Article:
X-men for me was the first cartoon I ever watched with diversity. I remember when I was younger and it never crossed my mind that Storm was black, Jubilee was Asain, etc. I enjoyed the many different personalities, walks of life, dynamic of the characters and they many ways they coexisted.
X-men are always the underdogs-- and I love that. Anyone who has ever felt different can relate to them on some kind of level. Whether your Black, Gay, Jewish, Fat, etc... The list can go one forever. The X-men and their world makes gives the message that: No matter how different, oppressed, or outcast ed you are, chances are someone else feels the same way-- and at the end of the day, everyone can get along AND have their own voice and story that matters. If the X-men can bring SO many different types of people together-- savages, goddesses, scientists, students, ex-villains, former terrorists, or whatever-- and STILL BE FAMILY-- then we should be able to too.

Side note: I love the uncanny, iconic, and beautiful characters in the x-world. Ex: Storm, Psylocke, Rogue, Beast, Blink, Emma, Magneto. Very interesting for the eye to look at! :D

#17 Posted by oldnightcrawler (4576 posts) - - Show Bio

For sure one of the things that I always took comfort in--and still do--is the aspect of the school and the community that it fosters. I had a tough time socially in school as a kid, and for me, I always felt that reading about my favorite characters belonging to a huge family at the Xavier Mansion gave me some solace. I guess the idea of a sanctuary for literally anyone who will enter is very comforting and I admired the X-Men's amazing ability to give anyone a chance.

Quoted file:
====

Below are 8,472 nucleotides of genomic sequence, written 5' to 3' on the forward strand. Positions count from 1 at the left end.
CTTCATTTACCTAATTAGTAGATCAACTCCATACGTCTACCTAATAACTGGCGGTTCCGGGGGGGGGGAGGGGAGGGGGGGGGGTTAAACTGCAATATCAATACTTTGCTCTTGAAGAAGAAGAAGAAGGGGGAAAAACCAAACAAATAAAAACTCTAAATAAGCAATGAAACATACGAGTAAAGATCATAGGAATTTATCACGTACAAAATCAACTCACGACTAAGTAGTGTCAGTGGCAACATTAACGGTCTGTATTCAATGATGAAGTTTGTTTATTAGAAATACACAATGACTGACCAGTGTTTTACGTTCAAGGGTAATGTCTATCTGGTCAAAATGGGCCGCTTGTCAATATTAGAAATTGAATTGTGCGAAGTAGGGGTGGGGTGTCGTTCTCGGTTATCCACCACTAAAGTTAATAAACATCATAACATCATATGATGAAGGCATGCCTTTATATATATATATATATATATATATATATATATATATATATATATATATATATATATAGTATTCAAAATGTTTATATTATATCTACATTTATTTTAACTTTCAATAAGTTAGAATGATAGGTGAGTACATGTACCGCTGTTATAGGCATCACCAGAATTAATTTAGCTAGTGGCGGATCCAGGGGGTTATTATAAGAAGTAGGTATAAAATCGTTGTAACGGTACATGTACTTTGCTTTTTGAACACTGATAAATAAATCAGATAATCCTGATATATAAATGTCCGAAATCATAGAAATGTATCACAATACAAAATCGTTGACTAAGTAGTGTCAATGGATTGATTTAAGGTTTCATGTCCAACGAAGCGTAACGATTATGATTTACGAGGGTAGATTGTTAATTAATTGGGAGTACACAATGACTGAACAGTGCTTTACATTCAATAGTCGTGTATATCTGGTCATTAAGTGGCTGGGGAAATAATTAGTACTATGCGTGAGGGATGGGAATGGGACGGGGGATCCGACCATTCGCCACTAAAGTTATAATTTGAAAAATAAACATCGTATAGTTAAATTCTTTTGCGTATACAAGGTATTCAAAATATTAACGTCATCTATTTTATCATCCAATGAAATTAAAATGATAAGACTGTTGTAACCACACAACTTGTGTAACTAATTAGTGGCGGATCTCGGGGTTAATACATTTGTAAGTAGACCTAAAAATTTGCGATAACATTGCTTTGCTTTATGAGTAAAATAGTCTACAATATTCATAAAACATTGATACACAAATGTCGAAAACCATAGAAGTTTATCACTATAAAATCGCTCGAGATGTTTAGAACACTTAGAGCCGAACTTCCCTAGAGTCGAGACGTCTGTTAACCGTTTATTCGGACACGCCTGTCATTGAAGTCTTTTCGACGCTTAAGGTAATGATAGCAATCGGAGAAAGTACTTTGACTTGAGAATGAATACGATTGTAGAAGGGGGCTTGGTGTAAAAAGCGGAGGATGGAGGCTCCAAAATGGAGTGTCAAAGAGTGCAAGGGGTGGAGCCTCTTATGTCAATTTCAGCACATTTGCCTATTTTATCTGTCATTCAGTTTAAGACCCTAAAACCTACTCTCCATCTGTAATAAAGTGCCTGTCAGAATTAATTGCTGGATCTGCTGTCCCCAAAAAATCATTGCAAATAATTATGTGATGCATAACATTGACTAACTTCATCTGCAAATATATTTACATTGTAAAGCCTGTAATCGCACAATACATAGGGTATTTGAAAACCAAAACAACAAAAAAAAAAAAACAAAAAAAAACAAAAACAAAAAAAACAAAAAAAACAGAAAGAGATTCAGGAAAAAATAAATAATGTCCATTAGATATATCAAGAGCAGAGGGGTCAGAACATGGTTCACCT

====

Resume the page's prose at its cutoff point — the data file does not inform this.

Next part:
this for sure..

wolverine and the fact that he's a better father figure than most real fathers in comics.

something I don't think he gets enough credit for these days.

I like the fact that there is a character for everyone.

and they've done a better job of it than any other comic, in my mind.

I don't know if there is anything I DON'T like about the X-Men... I just have an emotional attachment to the X-Men (and to Spider-Man) that I can't/don't have with any other character(s)/book.

I really can't imagine what my life would be like if I hadn't grown up with these characters.

Their purpose, their mission, their morality, and their heroism. They stand for just about everything I believe in.

Sure, I love how colorful and over the top the characters are, and how fantastic their adventures can be; that stuff's what makes it so much fun to look at and to read, so there's no denying that that's a big draw. But what makes them distinct in their genre, for me, is how human and relatable the characters are, despite being so colorful and strange. It's that sense of the uncanny.

They all have different, sometimes even clashing, perspectives, and it's great to watch them hash that out because they all represent views worth considering. And the stuff they all agree on, that's the stuff I believe in too.

#18 Posted by Arkhamc1tizen (2145 posts) - - Show Bio

night crawler

#19 Posted by AweSam (7375 posts) - - Show Bio

Well, each character is different in their own way. I guess that's why. I really don't know.

#20 Posted by Polarity (106 posts) - - Show Bio